Pew Research has wrapped up another telling study on our collective view of key American institutions. The question was framed this way... Compared with other developed nations the United State is (best, above average, average, below average)…in each of the categories.
For the ease of conversation, I'm combining the above average and best in the world category into one and comparing it to the below average category. Here's what we find:
#1: Military: 79% to 4%: +75%
#2: Scientific achievement: 54% to 10%: +44%
#3: Standard of Living: 56% to 15%: +41%
#4: Colleges: 51% to 13%: +38%
#5: Economy: 48% to 16%: +32%
#6: Political system: 41% to 29%: + 12%
#7: Health care: 30% to 38%: -8%
#8: Public schools: 19% to 41% -22%
Clearly, we're overwhelmingly positive about our military's capability compared to others around the world. The same is generally true of most aspects of our lives except the big two negatives in this study. More Americans feel our current state of healthcare is worse than most countries and that's especially true of our public education system as well. And it's well founded. We're all keenly aware of the ever-rising cost of healthcare that was only exacerbated by the "Affordable Care Act". Our current path isn't sustainable. The same is true of our public education system. It's telling that only 19% of Americans view our public education as superior to the average other country. Unfortunately, that's well founded as well. The United States has been declining in public education outcomes for 38 consecutive years falling from 2nd to 17th in the world in the process. But what are we doing differently?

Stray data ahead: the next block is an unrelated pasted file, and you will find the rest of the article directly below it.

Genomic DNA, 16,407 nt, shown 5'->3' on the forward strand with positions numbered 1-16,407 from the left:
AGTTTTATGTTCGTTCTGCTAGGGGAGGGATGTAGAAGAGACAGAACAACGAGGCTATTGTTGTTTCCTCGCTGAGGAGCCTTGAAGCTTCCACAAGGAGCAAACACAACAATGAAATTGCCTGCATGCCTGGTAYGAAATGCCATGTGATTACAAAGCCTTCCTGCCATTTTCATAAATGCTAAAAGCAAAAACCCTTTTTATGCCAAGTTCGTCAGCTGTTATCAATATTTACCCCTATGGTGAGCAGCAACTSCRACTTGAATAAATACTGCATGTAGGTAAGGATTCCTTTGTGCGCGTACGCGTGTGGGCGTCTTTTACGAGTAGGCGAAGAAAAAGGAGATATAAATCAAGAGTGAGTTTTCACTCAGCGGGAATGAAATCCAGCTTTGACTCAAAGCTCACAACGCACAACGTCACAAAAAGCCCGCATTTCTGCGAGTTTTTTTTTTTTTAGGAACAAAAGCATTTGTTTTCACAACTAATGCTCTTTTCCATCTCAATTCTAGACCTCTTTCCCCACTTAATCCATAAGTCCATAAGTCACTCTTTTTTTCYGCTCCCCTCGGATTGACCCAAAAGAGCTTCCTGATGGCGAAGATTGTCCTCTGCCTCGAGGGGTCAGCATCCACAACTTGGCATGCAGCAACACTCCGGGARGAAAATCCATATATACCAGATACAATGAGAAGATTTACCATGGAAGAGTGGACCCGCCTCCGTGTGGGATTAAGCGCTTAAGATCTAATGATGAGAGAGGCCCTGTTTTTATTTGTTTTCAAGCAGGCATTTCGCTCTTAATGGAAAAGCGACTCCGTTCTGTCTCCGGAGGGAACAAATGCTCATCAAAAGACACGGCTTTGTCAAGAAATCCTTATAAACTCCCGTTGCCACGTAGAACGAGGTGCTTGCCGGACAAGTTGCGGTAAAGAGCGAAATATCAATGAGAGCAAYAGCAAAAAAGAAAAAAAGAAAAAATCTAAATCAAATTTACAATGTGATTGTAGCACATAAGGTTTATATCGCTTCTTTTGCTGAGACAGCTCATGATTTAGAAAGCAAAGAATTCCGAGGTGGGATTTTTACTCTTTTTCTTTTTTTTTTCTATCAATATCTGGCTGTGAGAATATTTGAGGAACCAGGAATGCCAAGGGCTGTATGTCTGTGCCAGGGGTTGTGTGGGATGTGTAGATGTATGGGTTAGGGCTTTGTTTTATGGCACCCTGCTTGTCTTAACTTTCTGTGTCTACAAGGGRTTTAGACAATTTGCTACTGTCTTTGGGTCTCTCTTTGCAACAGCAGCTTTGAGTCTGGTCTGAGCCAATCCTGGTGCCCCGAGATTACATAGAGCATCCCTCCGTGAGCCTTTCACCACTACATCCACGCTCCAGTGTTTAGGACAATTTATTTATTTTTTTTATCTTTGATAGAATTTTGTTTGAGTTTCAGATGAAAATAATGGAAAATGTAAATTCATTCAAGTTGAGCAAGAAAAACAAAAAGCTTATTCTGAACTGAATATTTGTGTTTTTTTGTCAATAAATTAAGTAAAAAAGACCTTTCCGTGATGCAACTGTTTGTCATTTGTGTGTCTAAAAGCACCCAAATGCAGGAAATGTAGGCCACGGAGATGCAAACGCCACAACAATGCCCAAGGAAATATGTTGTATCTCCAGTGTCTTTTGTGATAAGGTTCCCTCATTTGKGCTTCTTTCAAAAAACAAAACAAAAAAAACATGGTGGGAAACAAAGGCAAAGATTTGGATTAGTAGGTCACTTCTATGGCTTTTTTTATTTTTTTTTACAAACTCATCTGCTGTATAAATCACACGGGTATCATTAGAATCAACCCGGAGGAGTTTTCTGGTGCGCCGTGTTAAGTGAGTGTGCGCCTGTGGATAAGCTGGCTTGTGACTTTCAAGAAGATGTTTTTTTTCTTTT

We still allow public sector teachers unions to organize against the tax payers they work for with agendas that often aren't related to education of our children specifically. We've increased the funding of public education every year and yet all we hear is that even more money is needed. If you were to spend more money every year for 38 years and every year the results worse when would you do something different? Our public education system is the definition of insanity in motion.
The keys to improvement in both of these areas aren't easy but they're also not complicated. Healthcare and Public Education suffer from the same issue. The lack of price and service transparency. In the case of healthcare, it's the result of the insurance first model that robs us of the ability to become informed and responsible consumers of healthcare. Simply breaking the back of the insurance first model and using health insurance as other forms of consumer insurance would do the trick. In the case of public education, it's the government monopoly for those who can't afford to pay for private education if their public schools aren't up to speed. Simply providing consumer choice, introducing competition via vouchers would do the trick.
But instead we'll do what? Continue to complain? Do more of the same? I'm curious about when we'll get serious about meaningful reforms.